Portland, Ore. - Diamonds are forever, aren't they? Not according to a new interpretation of the crystalline structure of silicon wafers from researchers at Ohio State University.
Until now, scientists believed that crystalline facets met each other at atomically sharp edges. But new research at OSU suggests that the crystalline facets on the surface of silicon, gallium arsenide, glass and even diamond are all continually changing phases in a process of rounding off their edges by the force of thermal equilibrium.
To be sure, the process affects macroscopic characteristics only very slowly: It takes centuries for the sharp edges of diamond facets to visibly round, for example. But at the nanoscale the force acts instantly, determining the precise shapes of atomic-scale structures. By harnessing this force at the nanoscale, Ohio State University researchers hope to make it possible to prepattern nanowires and quantum dots onto future silicon wafers.
In chip fabrication, atomic precision accompanies many routine steps performed on silicon wafers. All the models, simulations and design specifications presuppose that crystalline edges are atomically precise. And above a micron they practically are, according to the OSU team-but not at the nanoscale.
"The common wisdom about crystalline surfaces is that different facets will intersect at atomically sharp edges," said professor William Saam, chairman of the department of physics at OSU.
Saam was assisted by a former student, Vivek Shenoy, who is now an assistant professor at Brown University. Their work was funded by the National Science Foundation.
"Then, 20 years ago, the physicist [Vladimir Aleksandrovich] Marchenko showed that in fact, sharp edges in crystals could not exist, because they cost too much energy-from a mathematical analysis of the thermodynamics," said Saam.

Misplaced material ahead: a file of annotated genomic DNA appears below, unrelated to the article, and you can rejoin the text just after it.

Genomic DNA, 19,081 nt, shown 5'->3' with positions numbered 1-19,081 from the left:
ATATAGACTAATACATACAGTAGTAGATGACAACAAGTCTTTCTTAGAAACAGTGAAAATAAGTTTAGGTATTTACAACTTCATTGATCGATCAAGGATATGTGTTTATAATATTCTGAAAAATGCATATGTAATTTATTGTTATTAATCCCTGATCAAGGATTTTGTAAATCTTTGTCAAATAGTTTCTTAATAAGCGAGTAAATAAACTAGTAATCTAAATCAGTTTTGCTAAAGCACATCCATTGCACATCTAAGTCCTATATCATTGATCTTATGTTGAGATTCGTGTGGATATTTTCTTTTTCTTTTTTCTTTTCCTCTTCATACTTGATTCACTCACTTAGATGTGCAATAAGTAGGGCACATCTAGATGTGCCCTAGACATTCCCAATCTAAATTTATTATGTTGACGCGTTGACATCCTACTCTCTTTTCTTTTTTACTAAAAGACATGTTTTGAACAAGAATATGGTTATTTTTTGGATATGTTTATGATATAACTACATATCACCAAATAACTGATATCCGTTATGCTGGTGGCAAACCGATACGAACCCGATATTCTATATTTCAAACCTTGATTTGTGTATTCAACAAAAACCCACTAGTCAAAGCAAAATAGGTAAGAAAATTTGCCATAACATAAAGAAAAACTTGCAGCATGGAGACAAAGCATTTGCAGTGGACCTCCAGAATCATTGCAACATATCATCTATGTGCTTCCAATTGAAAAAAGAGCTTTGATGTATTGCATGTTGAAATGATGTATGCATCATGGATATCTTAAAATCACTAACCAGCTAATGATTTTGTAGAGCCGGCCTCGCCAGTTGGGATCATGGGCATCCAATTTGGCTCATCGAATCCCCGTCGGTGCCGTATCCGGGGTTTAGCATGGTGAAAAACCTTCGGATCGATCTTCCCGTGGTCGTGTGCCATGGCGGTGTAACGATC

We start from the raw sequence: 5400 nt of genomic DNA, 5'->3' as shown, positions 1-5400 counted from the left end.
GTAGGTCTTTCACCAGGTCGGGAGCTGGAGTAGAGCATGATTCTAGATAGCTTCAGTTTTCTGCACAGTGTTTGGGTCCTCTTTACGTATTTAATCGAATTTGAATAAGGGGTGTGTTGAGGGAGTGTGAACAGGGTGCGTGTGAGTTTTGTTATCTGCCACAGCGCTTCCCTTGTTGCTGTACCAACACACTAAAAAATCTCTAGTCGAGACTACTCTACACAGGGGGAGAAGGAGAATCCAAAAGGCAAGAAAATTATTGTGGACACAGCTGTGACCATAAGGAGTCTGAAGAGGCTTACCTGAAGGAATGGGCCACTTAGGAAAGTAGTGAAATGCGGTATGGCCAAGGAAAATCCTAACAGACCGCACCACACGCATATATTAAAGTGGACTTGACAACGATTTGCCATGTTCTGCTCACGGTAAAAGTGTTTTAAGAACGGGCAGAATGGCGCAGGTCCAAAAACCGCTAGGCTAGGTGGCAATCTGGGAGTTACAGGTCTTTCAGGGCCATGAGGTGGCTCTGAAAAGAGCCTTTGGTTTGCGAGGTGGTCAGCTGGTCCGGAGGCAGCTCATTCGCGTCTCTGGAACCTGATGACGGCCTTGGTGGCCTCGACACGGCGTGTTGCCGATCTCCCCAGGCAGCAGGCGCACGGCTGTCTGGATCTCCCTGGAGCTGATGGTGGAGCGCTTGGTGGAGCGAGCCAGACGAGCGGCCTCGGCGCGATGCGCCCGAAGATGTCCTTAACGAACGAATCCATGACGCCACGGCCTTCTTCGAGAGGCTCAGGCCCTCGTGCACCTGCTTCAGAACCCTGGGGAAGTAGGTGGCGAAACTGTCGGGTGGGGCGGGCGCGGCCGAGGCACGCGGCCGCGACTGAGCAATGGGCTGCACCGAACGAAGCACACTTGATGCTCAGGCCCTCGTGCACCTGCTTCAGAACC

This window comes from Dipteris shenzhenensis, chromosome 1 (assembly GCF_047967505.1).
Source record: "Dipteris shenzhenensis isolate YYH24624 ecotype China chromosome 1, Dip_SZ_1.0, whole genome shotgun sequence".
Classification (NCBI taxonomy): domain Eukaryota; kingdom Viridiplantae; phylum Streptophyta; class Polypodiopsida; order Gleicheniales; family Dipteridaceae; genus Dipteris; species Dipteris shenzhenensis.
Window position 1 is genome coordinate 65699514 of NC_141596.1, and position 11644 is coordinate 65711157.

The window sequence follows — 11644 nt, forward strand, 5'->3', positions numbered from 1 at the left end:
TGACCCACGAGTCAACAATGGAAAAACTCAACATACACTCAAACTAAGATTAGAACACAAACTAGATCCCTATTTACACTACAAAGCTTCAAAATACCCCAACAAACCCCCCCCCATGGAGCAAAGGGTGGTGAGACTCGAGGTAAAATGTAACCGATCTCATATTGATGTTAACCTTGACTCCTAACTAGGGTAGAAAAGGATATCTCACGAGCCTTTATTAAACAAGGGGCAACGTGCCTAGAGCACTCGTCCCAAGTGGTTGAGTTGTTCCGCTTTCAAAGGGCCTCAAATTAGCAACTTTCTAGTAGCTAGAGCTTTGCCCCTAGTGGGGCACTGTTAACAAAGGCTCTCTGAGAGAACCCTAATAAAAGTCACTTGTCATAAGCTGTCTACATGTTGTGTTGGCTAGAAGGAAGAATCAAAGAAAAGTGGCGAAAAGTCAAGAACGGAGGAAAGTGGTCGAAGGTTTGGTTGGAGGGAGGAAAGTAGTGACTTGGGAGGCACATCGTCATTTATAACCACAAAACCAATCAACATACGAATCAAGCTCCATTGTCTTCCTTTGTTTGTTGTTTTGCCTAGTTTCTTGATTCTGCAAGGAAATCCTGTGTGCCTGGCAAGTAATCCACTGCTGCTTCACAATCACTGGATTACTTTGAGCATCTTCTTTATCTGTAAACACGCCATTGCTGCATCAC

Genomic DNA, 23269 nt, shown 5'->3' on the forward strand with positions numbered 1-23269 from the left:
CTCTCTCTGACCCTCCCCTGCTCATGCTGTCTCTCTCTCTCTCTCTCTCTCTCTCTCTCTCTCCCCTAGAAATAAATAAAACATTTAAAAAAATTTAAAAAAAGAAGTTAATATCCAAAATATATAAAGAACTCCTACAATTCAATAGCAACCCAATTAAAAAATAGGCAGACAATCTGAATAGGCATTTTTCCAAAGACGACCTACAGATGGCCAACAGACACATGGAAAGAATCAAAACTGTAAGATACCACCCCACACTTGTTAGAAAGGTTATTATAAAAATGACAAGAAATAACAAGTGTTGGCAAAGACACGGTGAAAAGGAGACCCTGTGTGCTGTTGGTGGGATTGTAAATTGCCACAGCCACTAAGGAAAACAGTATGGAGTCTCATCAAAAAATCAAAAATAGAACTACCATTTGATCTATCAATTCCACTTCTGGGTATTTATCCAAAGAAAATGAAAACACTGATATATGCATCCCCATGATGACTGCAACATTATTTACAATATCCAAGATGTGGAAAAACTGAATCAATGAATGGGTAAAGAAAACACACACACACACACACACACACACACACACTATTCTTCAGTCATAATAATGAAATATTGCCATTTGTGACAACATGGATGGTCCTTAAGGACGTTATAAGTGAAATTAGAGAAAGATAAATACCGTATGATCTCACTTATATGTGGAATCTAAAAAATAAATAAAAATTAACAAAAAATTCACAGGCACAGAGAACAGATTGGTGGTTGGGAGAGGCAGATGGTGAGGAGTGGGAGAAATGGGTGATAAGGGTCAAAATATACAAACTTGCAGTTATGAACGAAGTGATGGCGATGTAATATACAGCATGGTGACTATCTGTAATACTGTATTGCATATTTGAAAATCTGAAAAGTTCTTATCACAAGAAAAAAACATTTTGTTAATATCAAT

The forces of thermodynamic equilibrium compel all complex systems, including crystalline lattices, to relax to their lowest-energy state. Previously, theory maintained that simultaneous equilibrium states coexisted-one for each facet meeting at a crystalline edge-thereby enabling atomically precise edges. But Marchenko pointed out that thermodynamic equilibrium will force the edge to round off.
Marchenko in his 1981 research study didn't elaborate on exactly how this rounding off of the crystalline edges would occur, but Saam's and Shenoy's mathematical derivations now predict an almost constant shifting among phases-reminiscent of the way crystalline glass continually flows to the bottom of very old windows, making the panes thicker at the bottom than at the top.
"Shenoy and I have carried Marchenko's work much further, by deriving in detail how, if a sharp edge doesn't exist, what the rounded portion actually looks like," said Saam.
The pair's most scientifically provocative claim is to posit the existence of hitherto undiscovered phases at silicon and other crystalline edges including gallium arsenide, platinum and gold-a claim that will likely be put to the test in experiments in the near future. "We have pointed out the existence of new phases and new phase transitions between them-in a nutshell that's what we've done," said Saam.
The current theory that scientists and engineers use to interpret their observations of crystalline surfaces basically ignores Marchenko's predictions, and instead posits that only two simultaneous phases coexist at thermodynamic equilibrium to form atomically sharp edges. Saam and Shenoy predict that engineers will instead discover that direct observation of nanoscale silicon edges will reveal multiple intermediary phases rounding the edges in a way that cannot be explained with the traditional two-phases-coexisting doctrine.
"Our analysis leads to the prediction of new phases which have not been predicted before," said Saam. "Contemporary wisdom would say that you have two phases coexisting at an edge, whereas in fact the edge is not there, which leads to a continuum of phases. That all of these are equilibrium phases was not realized before. There are lots of equilibrium phases in between."